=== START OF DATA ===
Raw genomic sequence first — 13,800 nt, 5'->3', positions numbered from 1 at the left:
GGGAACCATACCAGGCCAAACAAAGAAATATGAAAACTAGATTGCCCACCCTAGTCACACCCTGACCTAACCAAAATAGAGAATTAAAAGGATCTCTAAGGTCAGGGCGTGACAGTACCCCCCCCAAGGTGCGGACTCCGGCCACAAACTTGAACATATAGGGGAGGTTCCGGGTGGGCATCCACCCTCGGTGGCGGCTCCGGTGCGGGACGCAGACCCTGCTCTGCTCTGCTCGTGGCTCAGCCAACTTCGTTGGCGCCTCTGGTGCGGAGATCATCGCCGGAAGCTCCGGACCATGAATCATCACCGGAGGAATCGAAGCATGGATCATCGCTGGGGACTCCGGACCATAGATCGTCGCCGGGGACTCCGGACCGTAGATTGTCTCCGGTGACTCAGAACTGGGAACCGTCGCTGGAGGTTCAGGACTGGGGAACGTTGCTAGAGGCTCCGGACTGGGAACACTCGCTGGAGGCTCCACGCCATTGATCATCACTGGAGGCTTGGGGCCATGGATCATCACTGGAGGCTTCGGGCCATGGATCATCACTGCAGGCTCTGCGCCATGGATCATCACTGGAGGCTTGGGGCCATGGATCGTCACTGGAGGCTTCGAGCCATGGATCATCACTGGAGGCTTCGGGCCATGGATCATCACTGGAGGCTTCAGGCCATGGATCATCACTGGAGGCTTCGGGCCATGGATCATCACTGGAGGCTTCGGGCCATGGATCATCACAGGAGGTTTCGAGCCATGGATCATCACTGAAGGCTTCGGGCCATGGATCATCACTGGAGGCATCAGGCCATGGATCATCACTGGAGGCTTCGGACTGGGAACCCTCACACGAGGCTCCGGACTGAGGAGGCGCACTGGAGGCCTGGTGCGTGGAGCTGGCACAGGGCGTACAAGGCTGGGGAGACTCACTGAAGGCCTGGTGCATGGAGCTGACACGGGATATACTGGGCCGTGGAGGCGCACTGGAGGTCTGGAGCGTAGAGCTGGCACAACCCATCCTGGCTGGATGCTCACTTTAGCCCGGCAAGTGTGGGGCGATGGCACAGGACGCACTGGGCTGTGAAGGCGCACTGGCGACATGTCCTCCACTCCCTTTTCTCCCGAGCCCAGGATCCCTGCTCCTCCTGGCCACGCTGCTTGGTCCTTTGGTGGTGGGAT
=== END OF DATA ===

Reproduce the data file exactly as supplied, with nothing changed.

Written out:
Raw genomic sequence first — 13,800 nt, 5'->3', positions numbered from 1 at the left:
GGGAACCATACCAGGCCAAACAAAGAAATATGAAAACTAGATTGCCCACCCTAGTCACACCCTGACCTAACCAAAATAGAGAATTAAAAGGATCTCTAAGGTCAGGGCGTGACAGTACCCCCCCCAAGGTGCGGACTCCGGCCACAAACTTGAACATATAGGGGAGGTTCCGGGTGGGCATCCACCCTCGGTGGCGGCTCCGGTGCGGGACGCAGACCCTGCTCTGCTCTGCTCGTGGCTCAGCCAACTTCGTTGGCGCCTCTGGTGCGGAGATCATCGCCGGAAGCTCCGGACCATGAATCATCACCGGAGGAATCGAAGCATGGATCATCGCTGGGGACTCCGGACCATAGATCGTCGCCGGGGACTCCGGACCGTAGATTGTCTCCGGTGACTCAGAACTGGGAACCGTCGCTGGAGGTTCAGGACTGGGGAACGTTGCTAGAGGCTCCGGACTGGGAACACTCGCTGGAGGCTCCACGCCATTGATCATCACTGGAGGCTTGGGGCCATGGATCATCACTGGAGGCTTCGGGCCATGGATCATCACTGCAGGCTCTGCGCCATGGATCATCACTGGAGGCTTGGGGCCATGGATCGTCACTGGAGGCTTCGAGCCATGGATCATCACTGGAGGCTTCGGGCCATGGATCATCACTGGAGGCTTCAGGCCATGGATCATCACTGGAGGCTTCGGGCCATGGATCATCACTGGAGGCTTCGGGCCATGGATCATCACAGGAGGTTTCGAGCCATGGATCATCACTGAAGGCTTCGGGCCATGGATCATCACTGGAGGCATCAGGCCATGGATCATCACTGGAGGCTTCGGACTGGGAACCCTCACACGAGGCTCCGGACTGAGGAGGCGCACTGGAGGCCTGGTGCGTGGAGCTGGCACAGGGCGTACAAGGCTGGGGAGACTCACTGAAGGCCTGGTGCATGGAGCTGACACGGGATATACTGGGCCGTGGAGGCGCACTGGAGGTCTGGAGCGTAGAGCTGGCACAACCCATCCTGGCTGGATGCTCACTTTAGCCCGGCAAGTGTGGGGCGATGGCACAGGACGCACTGGGCTGTGAAGGCGCACTGGCGACATGTCCTCCACTCCCTTTTCTCCCGAGCCCAGGATCCCTGCTCCTCCTGGCCACGCTGCTTGGTCCTTTGGTGGTGGGAT